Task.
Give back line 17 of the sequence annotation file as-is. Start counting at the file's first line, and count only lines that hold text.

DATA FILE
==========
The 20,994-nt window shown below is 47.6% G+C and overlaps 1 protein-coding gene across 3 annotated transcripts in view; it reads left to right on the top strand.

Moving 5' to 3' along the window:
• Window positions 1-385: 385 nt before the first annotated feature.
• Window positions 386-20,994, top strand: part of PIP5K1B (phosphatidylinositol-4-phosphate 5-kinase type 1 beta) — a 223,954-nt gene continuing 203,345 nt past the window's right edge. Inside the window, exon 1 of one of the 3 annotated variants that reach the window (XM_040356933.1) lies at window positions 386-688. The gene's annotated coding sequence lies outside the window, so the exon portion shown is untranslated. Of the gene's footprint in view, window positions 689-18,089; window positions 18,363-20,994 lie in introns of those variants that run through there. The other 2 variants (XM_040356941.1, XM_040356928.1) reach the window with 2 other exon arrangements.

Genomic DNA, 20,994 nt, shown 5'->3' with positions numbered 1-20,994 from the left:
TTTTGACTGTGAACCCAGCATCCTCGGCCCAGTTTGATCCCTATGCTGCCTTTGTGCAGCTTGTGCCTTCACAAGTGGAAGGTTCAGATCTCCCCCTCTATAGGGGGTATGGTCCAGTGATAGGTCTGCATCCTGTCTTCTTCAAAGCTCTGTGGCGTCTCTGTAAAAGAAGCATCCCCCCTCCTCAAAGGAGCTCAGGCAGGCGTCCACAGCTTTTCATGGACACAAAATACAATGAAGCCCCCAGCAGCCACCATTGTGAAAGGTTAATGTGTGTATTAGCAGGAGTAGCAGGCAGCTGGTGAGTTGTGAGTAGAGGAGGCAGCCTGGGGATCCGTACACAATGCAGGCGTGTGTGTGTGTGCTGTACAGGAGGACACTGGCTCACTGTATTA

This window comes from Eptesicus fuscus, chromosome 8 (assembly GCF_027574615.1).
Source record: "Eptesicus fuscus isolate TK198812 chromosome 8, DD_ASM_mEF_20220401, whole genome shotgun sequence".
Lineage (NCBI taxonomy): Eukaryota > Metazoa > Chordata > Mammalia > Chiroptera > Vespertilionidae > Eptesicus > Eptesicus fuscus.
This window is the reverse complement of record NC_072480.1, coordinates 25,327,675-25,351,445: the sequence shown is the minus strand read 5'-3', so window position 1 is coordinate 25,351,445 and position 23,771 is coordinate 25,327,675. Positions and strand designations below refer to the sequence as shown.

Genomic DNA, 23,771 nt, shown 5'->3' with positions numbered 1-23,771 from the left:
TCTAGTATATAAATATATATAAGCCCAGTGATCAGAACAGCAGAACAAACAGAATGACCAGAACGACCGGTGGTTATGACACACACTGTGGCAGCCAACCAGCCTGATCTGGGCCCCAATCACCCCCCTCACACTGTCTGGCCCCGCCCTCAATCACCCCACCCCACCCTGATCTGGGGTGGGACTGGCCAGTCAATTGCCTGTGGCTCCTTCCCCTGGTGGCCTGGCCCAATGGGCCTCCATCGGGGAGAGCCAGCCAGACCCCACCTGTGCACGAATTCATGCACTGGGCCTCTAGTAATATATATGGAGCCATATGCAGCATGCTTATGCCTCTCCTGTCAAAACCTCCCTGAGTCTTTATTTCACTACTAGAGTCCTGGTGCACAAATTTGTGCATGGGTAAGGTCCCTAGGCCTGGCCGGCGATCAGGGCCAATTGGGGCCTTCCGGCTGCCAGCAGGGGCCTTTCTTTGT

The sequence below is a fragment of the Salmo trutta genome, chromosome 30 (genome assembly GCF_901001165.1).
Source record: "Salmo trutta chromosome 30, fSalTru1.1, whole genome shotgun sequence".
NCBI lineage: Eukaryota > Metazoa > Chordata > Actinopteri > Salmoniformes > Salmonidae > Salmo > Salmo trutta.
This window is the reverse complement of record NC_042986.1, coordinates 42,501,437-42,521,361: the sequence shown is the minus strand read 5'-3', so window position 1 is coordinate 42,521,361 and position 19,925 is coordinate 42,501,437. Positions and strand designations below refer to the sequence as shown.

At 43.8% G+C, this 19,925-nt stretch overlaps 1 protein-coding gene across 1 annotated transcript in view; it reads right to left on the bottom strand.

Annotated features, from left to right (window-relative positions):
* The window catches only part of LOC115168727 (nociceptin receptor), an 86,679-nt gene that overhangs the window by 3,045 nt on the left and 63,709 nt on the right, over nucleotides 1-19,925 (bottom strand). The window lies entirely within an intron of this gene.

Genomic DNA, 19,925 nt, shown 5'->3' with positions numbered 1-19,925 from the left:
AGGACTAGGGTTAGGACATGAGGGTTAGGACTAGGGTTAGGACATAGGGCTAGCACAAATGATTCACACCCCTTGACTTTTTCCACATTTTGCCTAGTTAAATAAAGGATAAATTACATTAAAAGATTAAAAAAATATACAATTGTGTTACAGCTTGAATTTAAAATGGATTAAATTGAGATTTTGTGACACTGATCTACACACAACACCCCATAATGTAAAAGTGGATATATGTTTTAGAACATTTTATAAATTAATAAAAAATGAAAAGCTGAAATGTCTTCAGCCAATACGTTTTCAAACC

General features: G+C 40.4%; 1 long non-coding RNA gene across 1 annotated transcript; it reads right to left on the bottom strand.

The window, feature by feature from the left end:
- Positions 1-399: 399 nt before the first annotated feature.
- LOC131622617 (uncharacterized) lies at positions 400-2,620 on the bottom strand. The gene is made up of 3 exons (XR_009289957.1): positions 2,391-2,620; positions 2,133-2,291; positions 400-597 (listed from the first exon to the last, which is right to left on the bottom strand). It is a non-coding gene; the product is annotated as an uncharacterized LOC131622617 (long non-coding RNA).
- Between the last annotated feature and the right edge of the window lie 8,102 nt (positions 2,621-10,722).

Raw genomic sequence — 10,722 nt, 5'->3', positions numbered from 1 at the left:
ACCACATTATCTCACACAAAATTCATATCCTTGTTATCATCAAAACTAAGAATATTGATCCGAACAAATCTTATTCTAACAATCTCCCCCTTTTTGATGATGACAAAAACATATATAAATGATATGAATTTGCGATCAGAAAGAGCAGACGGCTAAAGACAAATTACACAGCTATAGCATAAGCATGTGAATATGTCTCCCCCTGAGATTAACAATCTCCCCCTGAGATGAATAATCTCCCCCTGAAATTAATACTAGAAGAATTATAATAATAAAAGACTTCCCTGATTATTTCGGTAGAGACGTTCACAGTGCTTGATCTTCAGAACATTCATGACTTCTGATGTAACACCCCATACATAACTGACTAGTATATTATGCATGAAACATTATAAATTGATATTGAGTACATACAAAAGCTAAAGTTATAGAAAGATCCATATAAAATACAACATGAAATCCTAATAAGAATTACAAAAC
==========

At 43.8% G+C, this 19,925-nt stretch overlaps 1 protein-coding gene across 1 annotated transcript in view; it reads right to left on the bottom strand.